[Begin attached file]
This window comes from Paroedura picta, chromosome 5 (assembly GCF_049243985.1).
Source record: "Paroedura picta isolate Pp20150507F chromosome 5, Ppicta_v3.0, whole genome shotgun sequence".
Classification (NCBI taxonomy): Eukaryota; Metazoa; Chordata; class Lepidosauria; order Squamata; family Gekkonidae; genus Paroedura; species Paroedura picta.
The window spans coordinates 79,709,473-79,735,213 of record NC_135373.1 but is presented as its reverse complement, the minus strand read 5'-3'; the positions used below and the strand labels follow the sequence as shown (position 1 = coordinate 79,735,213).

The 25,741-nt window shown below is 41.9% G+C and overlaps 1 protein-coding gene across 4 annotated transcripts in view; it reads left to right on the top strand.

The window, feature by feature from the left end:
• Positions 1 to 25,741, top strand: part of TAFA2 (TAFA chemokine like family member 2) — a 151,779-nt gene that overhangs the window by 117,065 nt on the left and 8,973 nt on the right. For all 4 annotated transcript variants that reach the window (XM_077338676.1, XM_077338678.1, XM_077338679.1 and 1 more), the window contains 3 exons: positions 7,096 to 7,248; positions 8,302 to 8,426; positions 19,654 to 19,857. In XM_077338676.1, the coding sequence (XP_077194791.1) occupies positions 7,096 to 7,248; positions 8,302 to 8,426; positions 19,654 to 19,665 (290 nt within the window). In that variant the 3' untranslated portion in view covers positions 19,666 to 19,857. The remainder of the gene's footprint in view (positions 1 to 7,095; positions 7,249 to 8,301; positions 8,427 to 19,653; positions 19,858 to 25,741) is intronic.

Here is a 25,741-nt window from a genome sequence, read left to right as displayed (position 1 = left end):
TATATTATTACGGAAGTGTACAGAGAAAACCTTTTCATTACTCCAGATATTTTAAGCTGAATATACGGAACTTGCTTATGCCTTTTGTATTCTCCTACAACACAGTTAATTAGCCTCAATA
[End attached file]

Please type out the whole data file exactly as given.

This window comes from Paroedura picta, chromosome 5 (assembly GCF_049243985.1).
Source record: "Paroedura picta isolate Pp20150507F chromosome 5, Ppicta_v3.0, whole genome shotgun sequence".
Classification (NCBI taxonomy): Eukaryota; Metazoa; Chordata; class Lepidosauria; order Squamata; family Gekkonidae; genus Paroedura; species Paroedura picta.
The window spans coordinates 79,709,473-79,735,213 of record NC_135373.1 but is presented as its reverse complement, the minus strand read 5'-3'; the positions used below and the strand labels follow the sequence as shown (position 1 = coordinate 79,735,213).

The 25,741-nt window shown below is 41.9% G+C and overlaps 1 protein-coding gene across 4 annotated transcripts in view; it reads left to right on the top strand.

The window, feature by feature from the left end:
• Positions 1 to 25,741, top strand: part of TAFA2 (TAFA chemokine like family member 2) — a 151,779-nt gene that overhangs the window by 117,065 nt on the left and 8,973 nt on the right. For all 4 annotated transcript variants that reach the window (XM_077338676.1, XM_077338678.1, XM_077338679.1 and 1 more), the window contains 3 exons: positions 7,096 to 7,248; positions 8,302 to 8,426; positions 19,654 to 19,857. In XM_077338676.1, the coding sequence (XP_077194791.1) occupies positions 7,096 to 7,248; positions 8,302 to 8,426; positions 19,654 to 19,665 (290 nt within the window). In that variant the 3' untranslated portion in view covers positions 19,666 to 19,857. The remainder of the gene's footprint in view (positions 1 to 7,095; positions 7,249 to 8,301; positions 8,427 to 19,653; positions 19,858 to 25,741) is intronic.

Here is a 25,741-nt window from a genome sequence, read left to right as displayed (position 1 = left end):
TATATTATTACGGAAGTGTACAGAGAAAACCTTTTCATTACTCCAGATATTTTAAGCTGAATATACGGAACTTGCTTATGCCTTTTGTATTCTCCTACAACACAGTTAATTAGCCTCAATA